The Public Service Act 1912 laid the groundwork for a new public service union. A strong employees’ association was needed to counterbalance the concentration of power in the hands of a single Public Service Commissioner, while the independence the public service now had from political influence provided the freedom for a union to give public servants a political voice.
There was also a rising awareness of worker rights in the wake of the Waihi Strike of 1912 (which later exploded in the Waterfront Strike of 1913).
An attempt was made by a group of young members to revitalise the old Civil Service Association to respond to the opportunities created by the Act, with increased interest in a number of the CSA’s branches. However, at the CSA annual conference in September 1913 it was decided to make a clean break with the past by adopting new rules and a new name – the New Zealand Public Service Association. Membership was to be open to ‘all persons in the employment of the New Zealand Government’ and its first President was John MacDonald (solicitor to the Public Trust Department) and first General Secretary was Frank Millar (clerk in the Education Department). The conference reflected a new energy, discussing remits on such matters as allowances, superannuation and appeal rights, with the results being conveyed to the Commissioner immediately afterwards. The PSA was registered as an incorporated society on 1 October 1913.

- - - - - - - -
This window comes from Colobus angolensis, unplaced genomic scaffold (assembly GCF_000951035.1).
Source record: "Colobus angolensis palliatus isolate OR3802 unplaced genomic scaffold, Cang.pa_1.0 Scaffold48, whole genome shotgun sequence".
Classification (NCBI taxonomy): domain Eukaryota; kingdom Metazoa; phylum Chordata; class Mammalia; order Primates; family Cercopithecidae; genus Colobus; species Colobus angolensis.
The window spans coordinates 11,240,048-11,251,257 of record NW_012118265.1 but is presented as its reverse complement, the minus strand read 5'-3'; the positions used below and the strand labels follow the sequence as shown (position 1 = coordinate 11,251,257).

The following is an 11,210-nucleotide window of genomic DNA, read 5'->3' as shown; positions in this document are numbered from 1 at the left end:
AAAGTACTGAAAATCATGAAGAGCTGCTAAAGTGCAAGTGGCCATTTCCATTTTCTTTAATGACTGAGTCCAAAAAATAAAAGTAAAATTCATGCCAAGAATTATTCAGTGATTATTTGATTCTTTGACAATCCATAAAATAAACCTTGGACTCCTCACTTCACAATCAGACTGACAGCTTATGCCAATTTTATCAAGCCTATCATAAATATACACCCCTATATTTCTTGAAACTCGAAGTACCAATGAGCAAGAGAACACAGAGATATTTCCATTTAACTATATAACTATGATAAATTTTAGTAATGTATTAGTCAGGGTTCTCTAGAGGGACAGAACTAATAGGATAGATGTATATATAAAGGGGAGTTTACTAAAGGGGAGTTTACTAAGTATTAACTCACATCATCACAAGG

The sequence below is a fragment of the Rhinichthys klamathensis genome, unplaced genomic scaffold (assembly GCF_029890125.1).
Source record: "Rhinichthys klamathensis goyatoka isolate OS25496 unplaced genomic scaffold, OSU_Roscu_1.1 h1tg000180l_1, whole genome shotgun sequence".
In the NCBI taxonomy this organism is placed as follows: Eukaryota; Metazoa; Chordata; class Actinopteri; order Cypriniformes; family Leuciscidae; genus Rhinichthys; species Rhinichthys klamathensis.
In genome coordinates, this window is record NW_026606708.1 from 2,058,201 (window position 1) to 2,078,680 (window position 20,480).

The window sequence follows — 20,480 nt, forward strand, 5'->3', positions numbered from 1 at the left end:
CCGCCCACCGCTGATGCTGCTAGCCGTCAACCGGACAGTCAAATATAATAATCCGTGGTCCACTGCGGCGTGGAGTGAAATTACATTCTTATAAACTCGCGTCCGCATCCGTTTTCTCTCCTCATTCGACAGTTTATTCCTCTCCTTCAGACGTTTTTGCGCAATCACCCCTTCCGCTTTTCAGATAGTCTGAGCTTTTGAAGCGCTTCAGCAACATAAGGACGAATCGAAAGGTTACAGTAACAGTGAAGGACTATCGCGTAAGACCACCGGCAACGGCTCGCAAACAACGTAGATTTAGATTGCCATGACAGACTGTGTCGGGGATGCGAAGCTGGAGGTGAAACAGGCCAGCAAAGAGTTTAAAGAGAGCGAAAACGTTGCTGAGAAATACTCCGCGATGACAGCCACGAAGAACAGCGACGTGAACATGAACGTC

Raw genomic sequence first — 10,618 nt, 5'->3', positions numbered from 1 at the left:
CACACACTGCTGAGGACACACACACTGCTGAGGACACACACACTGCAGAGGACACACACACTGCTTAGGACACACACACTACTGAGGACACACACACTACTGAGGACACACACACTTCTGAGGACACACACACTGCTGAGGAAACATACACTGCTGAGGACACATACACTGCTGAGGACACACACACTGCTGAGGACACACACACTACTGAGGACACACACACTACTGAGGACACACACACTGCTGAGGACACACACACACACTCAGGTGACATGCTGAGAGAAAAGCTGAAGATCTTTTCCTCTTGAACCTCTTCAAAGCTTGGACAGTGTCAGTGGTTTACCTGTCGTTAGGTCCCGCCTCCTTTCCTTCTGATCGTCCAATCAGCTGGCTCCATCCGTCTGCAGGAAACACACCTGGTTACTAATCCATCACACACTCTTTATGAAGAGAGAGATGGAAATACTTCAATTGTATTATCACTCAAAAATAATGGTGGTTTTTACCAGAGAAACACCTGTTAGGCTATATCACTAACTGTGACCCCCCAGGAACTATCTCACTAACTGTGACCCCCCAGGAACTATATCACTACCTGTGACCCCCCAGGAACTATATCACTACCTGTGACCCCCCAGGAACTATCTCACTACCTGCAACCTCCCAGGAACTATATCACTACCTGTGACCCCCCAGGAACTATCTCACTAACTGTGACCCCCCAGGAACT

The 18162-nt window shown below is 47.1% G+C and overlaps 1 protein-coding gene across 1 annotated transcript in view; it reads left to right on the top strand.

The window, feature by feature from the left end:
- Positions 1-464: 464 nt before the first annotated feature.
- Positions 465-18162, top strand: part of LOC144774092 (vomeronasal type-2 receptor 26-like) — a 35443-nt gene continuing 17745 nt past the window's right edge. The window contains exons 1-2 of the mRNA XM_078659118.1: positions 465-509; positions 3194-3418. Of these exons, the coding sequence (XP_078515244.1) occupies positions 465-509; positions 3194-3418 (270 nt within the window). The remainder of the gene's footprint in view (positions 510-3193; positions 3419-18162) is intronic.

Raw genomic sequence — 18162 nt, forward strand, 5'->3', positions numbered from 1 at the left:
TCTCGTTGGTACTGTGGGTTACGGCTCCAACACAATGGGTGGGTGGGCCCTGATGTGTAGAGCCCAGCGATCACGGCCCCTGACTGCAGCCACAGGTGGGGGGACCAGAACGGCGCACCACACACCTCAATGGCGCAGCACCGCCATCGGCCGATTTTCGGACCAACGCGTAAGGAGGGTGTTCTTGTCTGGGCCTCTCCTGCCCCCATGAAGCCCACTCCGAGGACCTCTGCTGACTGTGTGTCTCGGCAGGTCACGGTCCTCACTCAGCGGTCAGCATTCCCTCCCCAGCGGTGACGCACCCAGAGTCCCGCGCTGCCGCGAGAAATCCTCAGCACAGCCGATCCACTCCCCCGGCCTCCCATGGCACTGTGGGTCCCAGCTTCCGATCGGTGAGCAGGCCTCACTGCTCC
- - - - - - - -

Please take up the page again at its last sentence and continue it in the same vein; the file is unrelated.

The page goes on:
(Source: Bert Roth, Remedy for Present Evils: A history of the New Zealand Public Service Association from 1890, New Zealand Public Service Association, 1987)